I'm back from that Vancouver trip: we were out there for eight days total, got done early, and got to leave ahead of schedule. We even had [gasp] some time to see the city, as opposed to the usual airport-jobsite-hotel-jobsite-hotel-jobsite-hotel-airport trip that I'm used to. The work went well, and the client (and other visitors) were impressed by our work.
In addition to going to the restaurant with hot waitresses, mentioned earlier
, we went to the Yaletown Brewing Company
. It's a brewpub in the part of town that used to be warehouses, and now is going more upscale (read: getting yuppified). But hey--excellent pizzas, and they have a very tasty Brown Ale--good malty flavor, and a very creamy mouthfeel--a bit like Guinness in that way.
Speaking of Guinness, the photo above shows the Lion's Gate Bridge
, which was--no lie--built by the Guinness family in the late 1930's. Basically, they bought property on the north shore of Vancouver, and wanted to recoup their investment by having people build houses and move there. I took this shot while a group of us were walking through Stanley Park
on a day off. I found this park especially interesting because it is a large peninsula attached to the central part of the city that has remained parkland--it is almost the same size as the downtown core of Vancouver--take a look at this Google Map.
I guess that it was declared a park early enough that development didn't encroach on it. Also, I assume it might be like New York's Central Park: not only is it an institution, but there is a lot of money invested in the interface between the city and the park (i.e., having a Central Park West address and view).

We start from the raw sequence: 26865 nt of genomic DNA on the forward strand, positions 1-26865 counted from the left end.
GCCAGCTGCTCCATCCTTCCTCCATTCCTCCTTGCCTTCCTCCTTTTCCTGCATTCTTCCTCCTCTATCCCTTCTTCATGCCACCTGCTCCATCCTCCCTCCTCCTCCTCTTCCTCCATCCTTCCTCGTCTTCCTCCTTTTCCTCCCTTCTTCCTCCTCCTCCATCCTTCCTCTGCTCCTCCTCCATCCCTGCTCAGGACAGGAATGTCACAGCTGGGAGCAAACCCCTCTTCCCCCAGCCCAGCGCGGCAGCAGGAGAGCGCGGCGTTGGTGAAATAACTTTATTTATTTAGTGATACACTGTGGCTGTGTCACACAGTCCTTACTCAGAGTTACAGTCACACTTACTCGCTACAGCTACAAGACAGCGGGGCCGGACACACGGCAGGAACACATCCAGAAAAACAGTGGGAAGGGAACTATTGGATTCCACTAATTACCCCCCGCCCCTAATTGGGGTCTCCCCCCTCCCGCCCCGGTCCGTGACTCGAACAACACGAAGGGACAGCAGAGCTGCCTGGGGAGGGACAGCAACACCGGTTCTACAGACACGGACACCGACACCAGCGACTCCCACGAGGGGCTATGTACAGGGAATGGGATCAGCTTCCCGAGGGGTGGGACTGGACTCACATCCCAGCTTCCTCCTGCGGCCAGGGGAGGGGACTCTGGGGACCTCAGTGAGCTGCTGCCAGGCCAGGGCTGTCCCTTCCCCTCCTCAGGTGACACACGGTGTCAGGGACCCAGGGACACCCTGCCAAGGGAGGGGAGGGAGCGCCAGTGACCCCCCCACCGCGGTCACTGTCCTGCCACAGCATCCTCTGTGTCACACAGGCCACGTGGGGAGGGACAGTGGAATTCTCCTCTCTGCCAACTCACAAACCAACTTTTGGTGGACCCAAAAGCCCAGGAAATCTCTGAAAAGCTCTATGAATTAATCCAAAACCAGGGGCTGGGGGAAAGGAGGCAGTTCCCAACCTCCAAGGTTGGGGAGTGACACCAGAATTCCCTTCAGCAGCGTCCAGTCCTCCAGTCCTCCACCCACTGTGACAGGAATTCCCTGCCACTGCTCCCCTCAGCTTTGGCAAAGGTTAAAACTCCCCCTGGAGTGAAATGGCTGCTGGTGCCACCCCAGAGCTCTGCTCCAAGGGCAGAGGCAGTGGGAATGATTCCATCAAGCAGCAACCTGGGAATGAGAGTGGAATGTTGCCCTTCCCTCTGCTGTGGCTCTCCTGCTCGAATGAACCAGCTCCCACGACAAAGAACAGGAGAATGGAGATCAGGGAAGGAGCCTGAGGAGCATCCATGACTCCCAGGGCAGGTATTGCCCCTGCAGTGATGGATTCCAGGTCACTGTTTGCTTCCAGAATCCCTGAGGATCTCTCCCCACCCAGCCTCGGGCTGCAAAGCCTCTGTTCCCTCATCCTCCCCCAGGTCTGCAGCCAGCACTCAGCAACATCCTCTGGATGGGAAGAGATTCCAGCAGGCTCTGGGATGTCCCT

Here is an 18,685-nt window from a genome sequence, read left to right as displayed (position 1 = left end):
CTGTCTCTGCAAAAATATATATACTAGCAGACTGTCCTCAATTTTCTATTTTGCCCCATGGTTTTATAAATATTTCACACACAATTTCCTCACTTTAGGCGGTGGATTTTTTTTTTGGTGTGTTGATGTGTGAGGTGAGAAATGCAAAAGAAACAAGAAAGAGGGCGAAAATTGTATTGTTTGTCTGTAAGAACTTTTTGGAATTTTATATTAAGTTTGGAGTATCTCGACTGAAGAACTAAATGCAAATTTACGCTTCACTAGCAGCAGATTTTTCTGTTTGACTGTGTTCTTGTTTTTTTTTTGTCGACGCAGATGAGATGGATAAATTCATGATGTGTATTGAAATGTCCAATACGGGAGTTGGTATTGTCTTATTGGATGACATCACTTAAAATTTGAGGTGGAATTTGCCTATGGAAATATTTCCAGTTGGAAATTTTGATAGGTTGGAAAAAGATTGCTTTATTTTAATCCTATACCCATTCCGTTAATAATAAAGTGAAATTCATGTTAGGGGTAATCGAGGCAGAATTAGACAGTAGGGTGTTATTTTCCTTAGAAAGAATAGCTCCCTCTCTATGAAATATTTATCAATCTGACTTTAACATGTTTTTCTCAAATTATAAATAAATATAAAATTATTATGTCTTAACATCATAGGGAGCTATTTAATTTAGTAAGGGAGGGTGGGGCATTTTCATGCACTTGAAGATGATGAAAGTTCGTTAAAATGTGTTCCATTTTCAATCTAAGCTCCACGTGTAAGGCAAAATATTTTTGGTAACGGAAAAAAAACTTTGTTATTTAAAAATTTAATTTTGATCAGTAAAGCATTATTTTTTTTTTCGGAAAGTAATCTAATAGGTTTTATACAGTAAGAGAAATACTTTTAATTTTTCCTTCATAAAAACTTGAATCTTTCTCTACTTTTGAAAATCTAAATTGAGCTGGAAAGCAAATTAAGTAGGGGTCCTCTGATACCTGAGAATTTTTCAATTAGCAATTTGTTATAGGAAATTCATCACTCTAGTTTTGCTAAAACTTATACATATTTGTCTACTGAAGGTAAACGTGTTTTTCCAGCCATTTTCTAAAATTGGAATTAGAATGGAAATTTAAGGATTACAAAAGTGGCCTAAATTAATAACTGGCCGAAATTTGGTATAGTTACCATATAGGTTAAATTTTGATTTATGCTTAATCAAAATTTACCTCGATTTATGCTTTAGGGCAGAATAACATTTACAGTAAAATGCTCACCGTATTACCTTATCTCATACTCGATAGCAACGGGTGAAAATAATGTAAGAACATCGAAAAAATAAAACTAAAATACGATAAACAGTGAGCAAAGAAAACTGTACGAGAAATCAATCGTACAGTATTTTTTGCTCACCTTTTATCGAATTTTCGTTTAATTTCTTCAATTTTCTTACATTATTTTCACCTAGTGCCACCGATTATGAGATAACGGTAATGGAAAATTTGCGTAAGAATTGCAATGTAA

Other entertaining items: the client rented a skybox at a Vancouver Canucks game as a thank-you gift to the installation team and some of his subcontractors. First fistfight started less than four minutes into the game--that was a new one for me. The game was pretty good.
Also, I convinced my coworkers to go to dim sum
on Sunday morning. The restaurant didn't do carts, which was a bit disappointing, but the food was excellent. Vancouver is a very Asian city, and I noticed, while walking around downtown, that the women there seemed to only fall into two groups: ultra-stylish twentysomethings, wearing faddish clothing, and fiftysomethings who look like they would be at home pulling one of those two-wheeled grocery carts. Perhaps I was seeing a skewed sample.
Weather in Vancouver was crap, as expected for this time of year (cold, dreary and rainy). The weather forecast was: "Chance of rain." "Chance of rain." "Chance of rain." "Rain." At least I made good use of my hat and raincoat. I have to imagine that living in that stuff for months must be pretty soul-destroying. Reminded me of a cartoon that used to be hanging up at Tep:Caption: visitor to Seattle, shows woman sitting in coffee shop
"I just love the rain--it's so romantic, and it makes the city look beautiful."Caption: after living in Seattle for three months; same woman in coffee shop, but looking noticeably more frazzled
"I'll take a pound of dark roast suicide inhibitor."
Barista: "Is that for here, or to go?"
[BTW--if anyone knows who drew that strip, I'd love to give credit where it is due.]
Anyway, a midterm in four days, and then a five-day trip to Richmond after that. Once again, a sprint-and-coast schedule.